Beyond Frank Ocean: 18 More Musicians Who Have Opened Up About Their Sexuality – Rolling Stone
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Beyond Frank Ocean: 18 More Musicians Who Have Opened Up About Their Sexuality

How David Bowie, Elton John, George Michael and more came out

Frank Ocean

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Last week, Odd Future singer Frank Ocean – whose major-label debut, Channel Orange, hit iTunes today – posted a long letter online in which he revealed that his first true love was another man. "By the time I realized I was in love, it was malignant," he wrote.  "It was hopeless. There was no escaping, no negotiating with the feeling. No choice. It was my first love, it changed my life." Ocean is the first major star from the hip-hop world to openly discuss same-sex attraction, but he's far from the first musician to surprise fans with a revelation about his or her sexuality. Many stars (Elton John, Clay Aiken, Adam Lambert) have come out of the closet as gay, while others, like David Bowie, have later clarified or retracted similar statements. Here's a look back at some of those moments. 

Elton John

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Elton John

In a 1976 Rolling Stone cover story, Elton John told writer Cliff Jahr that he was bisexual. "There's nothing wrong with going to bed with somebody of your own sex," John said. "I think everybody's bisexual to a certain degree . . . I  mean, who cares! I just think people should be very free with sex – they should draw the line at goats." The immediate impact on his career is difficult to gauge, since John's album sales had already begun slipping the previous year with the release of Rock of the Westies. But the news shocked many fans, believe it or not. "As a highly devoted Elton John fan, I regret being needlessly informed that my 'hero' is bisexual," one intolerant fan wrote to Rolling Stone after the article's publication. "The effect is shattering."

Ricky Martin

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Ricky Martin

Back in 2000, Barbara Walters pressed Ricky Martin to come out in a televised interview – and he refused. But a decade later, in March 2010, the Latin singer and former Menudo star posted a message on his website: "I am proud to say that I am a fortunate homosexual man," he wrote. "I am very blessed to be who I am." Martin is currently starring in Evita on Broadway; he recently told NPR that he would have come out "a long time ago," if he knew his fans' and the media's reaction was going to be so positive.

Adam Lambert

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Adam Lambert

The theatrical glam-rock singer seemed like a shoo-in to win American Idol's eighth season in 2009, which would have made him the show's first gay winner. But Lambert came in second, and didn't come out until after the finale aired. "I don't think it should be a surprise for anyone to hear I'm gay," he said in a Rolling Stone cover story. Lovesick female members of the Glambert Fan Club were devastated, but pledged their support in spite of the news.

Later that year, Lambert drew controversy with a sexually charged American Music Awards performance in which he kissed a male bassist and simulated oral sex with a male dancer. "My goal was not to piss people off, it was to promote freedom of expression and artistic freedom," he told Rolling Stone. The outspoken pop star's second LP, Trespassing, hit Number One on the Billboard charts this past spring, and Lambert recently performed onstage with Queen.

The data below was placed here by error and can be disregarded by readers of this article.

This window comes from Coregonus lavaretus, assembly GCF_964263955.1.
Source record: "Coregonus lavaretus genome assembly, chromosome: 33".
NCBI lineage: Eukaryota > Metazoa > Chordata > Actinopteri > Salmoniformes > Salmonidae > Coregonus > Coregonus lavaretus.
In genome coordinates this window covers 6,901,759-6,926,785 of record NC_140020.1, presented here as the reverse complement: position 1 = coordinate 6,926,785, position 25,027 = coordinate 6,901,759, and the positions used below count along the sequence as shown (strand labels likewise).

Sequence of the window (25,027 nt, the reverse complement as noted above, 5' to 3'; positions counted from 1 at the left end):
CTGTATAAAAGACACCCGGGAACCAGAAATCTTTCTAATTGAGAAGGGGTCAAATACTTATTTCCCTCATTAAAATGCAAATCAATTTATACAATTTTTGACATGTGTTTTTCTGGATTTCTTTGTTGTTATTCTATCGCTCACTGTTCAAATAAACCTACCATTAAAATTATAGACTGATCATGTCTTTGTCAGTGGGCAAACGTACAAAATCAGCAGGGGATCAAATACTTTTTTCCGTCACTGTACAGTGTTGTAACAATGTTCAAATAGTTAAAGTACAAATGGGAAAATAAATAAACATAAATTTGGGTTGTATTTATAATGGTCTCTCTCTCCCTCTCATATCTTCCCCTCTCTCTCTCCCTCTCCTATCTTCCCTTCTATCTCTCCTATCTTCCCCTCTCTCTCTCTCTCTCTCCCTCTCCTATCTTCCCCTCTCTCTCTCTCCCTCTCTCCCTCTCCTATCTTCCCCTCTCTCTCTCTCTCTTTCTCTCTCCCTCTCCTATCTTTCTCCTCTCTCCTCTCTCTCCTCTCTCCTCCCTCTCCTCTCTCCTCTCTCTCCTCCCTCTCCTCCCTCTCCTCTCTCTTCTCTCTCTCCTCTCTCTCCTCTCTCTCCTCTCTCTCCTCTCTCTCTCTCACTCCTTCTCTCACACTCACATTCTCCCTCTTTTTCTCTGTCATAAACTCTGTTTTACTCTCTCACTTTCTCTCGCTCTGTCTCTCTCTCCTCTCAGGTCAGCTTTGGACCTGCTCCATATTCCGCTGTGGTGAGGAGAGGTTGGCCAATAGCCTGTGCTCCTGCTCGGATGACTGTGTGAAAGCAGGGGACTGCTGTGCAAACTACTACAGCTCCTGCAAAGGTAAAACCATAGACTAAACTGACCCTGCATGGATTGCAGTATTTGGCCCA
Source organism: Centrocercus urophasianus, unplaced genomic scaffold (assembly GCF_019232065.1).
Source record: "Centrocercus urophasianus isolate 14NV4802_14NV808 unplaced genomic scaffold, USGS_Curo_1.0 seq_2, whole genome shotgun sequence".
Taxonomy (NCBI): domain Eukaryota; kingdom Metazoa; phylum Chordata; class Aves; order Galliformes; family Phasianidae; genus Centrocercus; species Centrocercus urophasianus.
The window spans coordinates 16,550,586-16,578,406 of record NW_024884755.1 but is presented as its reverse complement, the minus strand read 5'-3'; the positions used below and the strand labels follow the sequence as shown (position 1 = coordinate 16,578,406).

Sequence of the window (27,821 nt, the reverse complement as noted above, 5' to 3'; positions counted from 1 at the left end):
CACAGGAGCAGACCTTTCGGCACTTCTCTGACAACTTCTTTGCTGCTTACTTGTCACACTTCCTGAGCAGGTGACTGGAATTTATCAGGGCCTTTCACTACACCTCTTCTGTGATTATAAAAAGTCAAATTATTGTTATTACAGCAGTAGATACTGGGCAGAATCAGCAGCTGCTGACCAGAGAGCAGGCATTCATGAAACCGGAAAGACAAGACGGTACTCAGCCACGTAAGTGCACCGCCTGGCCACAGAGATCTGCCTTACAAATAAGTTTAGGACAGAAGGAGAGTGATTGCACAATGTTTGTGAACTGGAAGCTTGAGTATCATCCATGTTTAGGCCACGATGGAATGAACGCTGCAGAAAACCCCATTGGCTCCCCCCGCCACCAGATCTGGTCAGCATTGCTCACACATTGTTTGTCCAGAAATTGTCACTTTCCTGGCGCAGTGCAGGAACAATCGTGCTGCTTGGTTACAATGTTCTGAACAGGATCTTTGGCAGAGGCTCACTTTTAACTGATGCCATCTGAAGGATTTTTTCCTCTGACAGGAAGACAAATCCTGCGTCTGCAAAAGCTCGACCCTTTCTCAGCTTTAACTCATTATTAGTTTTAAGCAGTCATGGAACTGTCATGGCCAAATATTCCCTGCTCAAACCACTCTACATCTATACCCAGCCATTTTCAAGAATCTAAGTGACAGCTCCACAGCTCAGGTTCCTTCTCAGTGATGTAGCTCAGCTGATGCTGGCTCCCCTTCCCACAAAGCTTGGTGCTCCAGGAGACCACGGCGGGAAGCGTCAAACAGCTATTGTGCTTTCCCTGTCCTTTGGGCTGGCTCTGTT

Melissa Etheridge

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Melissa Etheridge

Etheridge took home a Grammy for "Ain't It Heavy," off her third record, Never Enough, in 1993 – the same year she publicly announced that she is a lesbian. Her next album, Yes, I Am, was her most commercially successful disc, and she scored yet another Grammy for the single "Come to My Window." After battling breast cancer, Etheridge made a public comeback, performing alongside Joss Stone at the 2005 Grammys. She's still racking up awards, both within the LGBTQ community and in the pop music world. Her song "I Need to Wake Up," off the An Inconvenient Truth soundtrack, earned an Academy Award in 2007.

Lance Bass

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Lance Bass

The 'N Sync singer came out in a July 2006 People magazine cover story, in which he admitted to keeping his sexuality under wraps so as not to overshadow the boy band's popularity. In the last few years, Bass has pursued everything from acting to reality television to space flight. In 2007, he published his autobiography  Out of Sync, which became a New York Times bestseller.

George Michael

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George Michael

George Michael was arrested in Beverly Hills in 1998 for engaging in a "lewd act" with another man in a public restroom. A week later, he told a CNN interviewer that he was gay. "I don't feel any shame," Michael said. "I feel stupid and I feel reckless and weak for having allowed my sexuality to be exposed this way. But I don't feel any shame whatsoever." Michael has released two studio LPs and continued to tour the world since coming out. His latest European tour is set to launch in September.

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Michael Stipe

R.E.M.'s frontman publicly revealed his sexual orientation in a 2001 interview with Time, but the media didn't pick up on the story until he chose to speak openly in an April 2008 issue of Spin. "It was super complicated for me in the Eighties," Stipe said. "I was totally open with the band and my family and my friends and certainly the people I was sleeping with. I thought it was pretty obvious." R.E.M. announced their amicable breakup last year after the release of their 15th studio album, Collapse Into Now.

Rob Halford